Paul says it is not enough to hear God's law, it has to be obeyed
Why do some Christians treat God's law with such contempt? These brothers proceed as if they thought the law was invented by Satan. In this verse Paul himself, who some people consider the champion of the law haters, assures the contrary to what they think. He says it was not just the hearers of the law, but the doers of the law who act correctly. The law that Paul considers obsolete is the ceremonial laws, not the behavioral laws.
For not the hearers of the law are just before God, but the doers of the law shall be justified. (Ro 2:13)
Paul is saying here that we have to obey God's law for human behavior, that we must align our behavior by that is established in God's law.
Does that mean that salvation comes by finalizing a life after having lived obeying the law without fail? No, no one can accomplish that; that is why the Lord came. Only Jesus did it. And we are saved thanks to what he did and his sacrifice to accomplish what we could not do ourselves. But nobody is saved either by saying he believes in Jesus, he lives under the grace, and then goes on to consciously disobey God's law, voluntarily and premeditatedly.
The Christian who sincerely believes that what was established by God does not have to be obeyed is going to suffer the local and temporary consequences of not obeying God's law, but doesn't stop being saved, because his sin is unconscious. If he knew he had to obey he would do it, and repent from not having obeyed before.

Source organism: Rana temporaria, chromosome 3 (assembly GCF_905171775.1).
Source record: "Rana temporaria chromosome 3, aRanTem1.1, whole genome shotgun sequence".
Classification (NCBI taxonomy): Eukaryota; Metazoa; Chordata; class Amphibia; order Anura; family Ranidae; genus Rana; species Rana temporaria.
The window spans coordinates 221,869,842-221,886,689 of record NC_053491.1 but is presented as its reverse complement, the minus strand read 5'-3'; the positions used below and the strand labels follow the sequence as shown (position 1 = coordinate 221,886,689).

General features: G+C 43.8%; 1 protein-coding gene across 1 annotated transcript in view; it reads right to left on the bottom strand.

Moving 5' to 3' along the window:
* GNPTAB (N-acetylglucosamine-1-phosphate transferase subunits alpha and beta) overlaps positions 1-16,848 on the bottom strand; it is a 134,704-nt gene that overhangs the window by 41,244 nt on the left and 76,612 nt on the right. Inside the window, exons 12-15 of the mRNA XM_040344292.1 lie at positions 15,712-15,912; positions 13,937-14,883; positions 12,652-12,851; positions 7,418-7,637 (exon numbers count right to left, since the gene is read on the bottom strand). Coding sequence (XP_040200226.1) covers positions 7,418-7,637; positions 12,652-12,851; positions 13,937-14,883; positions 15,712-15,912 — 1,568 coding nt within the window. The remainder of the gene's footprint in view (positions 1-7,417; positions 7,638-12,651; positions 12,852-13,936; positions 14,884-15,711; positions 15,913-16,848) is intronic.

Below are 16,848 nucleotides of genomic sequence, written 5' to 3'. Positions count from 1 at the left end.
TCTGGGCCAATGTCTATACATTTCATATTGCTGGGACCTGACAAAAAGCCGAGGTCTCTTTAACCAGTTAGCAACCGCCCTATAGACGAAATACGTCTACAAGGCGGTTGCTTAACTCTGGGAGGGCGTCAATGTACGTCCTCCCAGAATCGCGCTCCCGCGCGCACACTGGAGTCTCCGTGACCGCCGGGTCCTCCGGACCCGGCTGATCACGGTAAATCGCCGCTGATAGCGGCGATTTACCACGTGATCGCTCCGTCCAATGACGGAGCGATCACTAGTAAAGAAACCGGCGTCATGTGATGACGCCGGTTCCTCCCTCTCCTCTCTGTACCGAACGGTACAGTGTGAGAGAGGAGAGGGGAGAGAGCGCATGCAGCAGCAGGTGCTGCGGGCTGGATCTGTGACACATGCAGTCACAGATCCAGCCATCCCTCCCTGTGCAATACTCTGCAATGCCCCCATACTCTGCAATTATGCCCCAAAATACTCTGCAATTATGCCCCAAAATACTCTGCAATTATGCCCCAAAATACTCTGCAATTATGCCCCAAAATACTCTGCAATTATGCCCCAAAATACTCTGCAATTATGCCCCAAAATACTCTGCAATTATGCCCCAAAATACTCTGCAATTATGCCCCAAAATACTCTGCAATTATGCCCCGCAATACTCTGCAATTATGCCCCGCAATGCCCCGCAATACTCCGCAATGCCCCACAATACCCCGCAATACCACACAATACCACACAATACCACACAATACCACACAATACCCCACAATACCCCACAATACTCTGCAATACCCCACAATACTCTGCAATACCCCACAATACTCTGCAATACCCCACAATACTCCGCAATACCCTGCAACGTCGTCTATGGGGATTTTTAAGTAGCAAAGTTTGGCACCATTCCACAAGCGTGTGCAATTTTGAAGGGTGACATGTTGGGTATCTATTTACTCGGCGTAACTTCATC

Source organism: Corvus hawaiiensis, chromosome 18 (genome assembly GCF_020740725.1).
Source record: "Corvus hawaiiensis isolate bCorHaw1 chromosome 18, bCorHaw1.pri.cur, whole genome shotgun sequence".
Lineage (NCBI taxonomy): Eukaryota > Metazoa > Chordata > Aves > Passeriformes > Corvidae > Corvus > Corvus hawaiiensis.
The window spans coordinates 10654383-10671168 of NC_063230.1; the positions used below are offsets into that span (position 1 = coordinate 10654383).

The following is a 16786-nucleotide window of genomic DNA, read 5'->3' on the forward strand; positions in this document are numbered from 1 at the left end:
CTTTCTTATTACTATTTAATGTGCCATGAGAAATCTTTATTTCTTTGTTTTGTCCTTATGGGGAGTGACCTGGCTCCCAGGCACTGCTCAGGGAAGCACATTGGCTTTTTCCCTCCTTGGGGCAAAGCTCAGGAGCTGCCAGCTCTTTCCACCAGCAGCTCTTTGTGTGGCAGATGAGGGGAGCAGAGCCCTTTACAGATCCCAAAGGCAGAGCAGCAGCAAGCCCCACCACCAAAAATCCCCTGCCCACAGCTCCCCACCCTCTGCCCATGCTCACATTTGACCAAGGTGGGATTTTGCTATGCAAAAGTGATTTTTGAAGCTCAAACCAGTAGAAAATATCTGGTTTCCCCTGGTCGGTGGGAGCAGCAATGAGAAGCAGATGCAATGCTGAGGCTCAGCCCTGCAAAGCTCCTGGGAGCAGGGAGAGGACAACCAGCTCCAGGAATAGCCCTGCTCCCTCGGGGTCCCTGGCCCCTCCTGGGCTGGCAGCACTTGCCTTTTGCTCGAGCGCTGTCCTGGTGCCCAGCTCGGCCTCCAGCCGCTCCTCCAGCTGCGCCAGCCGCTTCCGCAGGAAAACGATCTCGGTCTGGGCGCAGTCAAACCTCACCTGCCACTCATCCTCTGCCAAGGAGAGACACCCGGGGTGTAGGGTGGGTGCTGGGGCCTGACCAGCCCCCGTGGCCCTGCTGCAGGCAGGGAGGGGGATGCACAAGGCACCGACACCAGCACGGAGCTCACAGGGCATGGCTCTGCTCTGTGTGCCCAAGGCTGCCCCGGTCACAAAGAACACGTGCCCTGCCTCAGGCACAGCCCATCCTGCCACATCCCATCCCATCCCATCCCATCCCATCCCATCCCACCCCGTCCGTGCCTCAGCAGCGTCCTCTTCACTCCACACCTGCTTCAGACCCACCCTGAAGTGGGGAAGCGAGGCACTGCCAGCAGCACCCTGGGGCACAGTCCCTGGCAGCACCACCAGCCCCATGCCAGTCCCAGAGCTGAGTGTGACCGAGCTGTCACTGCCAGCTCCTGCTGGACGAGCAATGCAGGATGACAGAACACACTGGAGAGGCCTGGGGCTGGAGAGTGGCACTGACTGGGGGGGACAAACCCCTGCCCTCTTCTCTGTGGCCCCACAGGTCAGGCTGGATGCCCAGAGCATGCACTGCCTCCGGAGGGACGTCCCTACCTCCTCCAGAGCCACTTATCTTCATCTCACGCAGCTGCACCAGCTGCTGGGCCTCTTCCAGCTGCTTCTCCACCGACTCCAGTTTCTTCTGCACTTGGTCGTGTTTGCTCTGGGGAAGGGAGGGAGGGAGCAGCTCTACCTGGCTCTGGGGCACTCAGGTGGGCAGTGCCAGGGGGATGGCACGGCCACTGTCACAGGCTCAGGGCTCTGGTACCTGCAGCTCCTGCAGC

The Christian who does not obey what God has established because of circumstances, pressures, weaknesses or temptation, even when he was conscious he had to obey, suffers the local and temporary consequences of his sin. But if he sincerely repents of his weakness, or fights the temptation that led him to error, without giving in to it, repentant for having let himself be deceived, does not lose his salvation either, because he did not do it voluntarily, but under human or demonic pressure. A good example of this would be Peter's denial.
A Christian, whom, surprised by sin, falls in it, will no avoid the local and temporary consequences of his sin, but if he sincerely repents he does not lose his salvation because his sin was not premeditated.
All this is true; but from there to affirming that what was established by God does not have to be obeyed, because we are under grace and we can disobey to our heart's delight, there is a large and deep abyss; and that abyss has a name: let's try not to fall in it.